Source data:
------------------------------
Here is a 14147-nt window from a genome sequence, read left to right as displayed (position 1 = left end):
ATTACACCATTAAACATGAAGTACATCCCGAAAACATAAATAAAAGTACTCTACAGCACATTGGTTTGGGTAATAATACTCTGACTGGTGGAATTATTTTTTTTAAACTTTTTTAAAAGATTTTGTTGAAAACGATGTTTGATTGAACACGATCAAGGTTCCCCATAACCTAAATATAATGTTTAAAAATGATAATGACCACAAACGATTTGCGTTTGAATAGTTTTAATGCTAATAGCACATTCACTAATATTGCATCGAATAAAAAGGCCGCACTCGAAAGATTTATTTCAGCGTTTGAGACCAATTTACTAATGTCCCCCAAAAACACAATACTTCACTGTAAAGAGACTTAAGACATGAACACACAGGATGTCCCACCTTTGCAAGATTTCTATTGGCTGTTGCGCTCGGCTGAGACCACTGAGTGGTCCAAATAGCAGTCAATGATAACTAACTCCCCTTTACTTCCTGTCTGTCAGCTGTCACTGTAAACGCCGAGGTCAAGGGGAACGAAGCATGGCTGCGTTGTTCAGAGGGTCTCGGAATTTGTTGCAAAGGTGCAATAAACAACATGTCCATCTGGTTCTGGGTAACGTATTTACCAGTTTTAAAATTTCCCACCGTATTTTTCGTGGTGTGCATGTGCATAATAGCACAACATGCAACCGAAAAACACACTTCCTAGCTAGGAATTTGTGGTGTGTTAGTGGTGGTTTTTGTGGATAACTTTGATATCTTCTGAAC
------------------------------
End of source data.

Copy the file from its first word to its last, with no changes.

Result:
Here is a 14147-nt window from a genome sequence, read left to right as displayed (position 1 = left end):
ATTACACCATTAAACATGAAGTACATCCCGAAAACATAAATAAAAGTACTCTACAGCACATTGGTTTGGGTAATAATACTCTGACTGGTGGAATTATTTTTTTTAAACTTTTTTAAAAGATTTTGTTGAAAACGATGTTTGATTGAACACGATCAAGGTTCCCCATAACCTAAATATAATGTTTAAAAATGATAATGACCACAAACGATTTGCGTTTGAATAGTTTTAATGCTAATAGCACATTCACTAATATTGCATCGAATAAAAAGGCCGCACTCGAAAGATTTATTTCAGCGTTTGAGACCAATTTACTAATGTCCCCCAAAAACACAATACTTCACTGTAAAGAGACTTAAGACATGAACACACAGGATGTCCCACCTTTGCAAGATTTCTATTGGCTGTTGCGCTCGGCTGAGACCACTGAGTGGTCCAAATAGCAGTCAATGATAACTAACTCCCCTTTACTTCCTGTCTGTCAGCTGTCACTGTAAACGCCGAGGTCAAGGGGAACGAAGCATGGCTGCGTTGTTCAGAGGGTCTCGGAATTTGTTGCAAAGGTGCAATAAACAACATGTCCATCTGGTTCTGGGTAACGTATTTACCAGTTTTAAAATTTCCCACCGTATTTTTCGTGGTGTGCATGTGCATAATAGCACAACATGCAACCGAAAAACACACTTCCTAGCTAGGAATTTGTGGTGTGTTAGTGGTGGTTTTTGTGGATAACTTTGATATCTTCTGAAC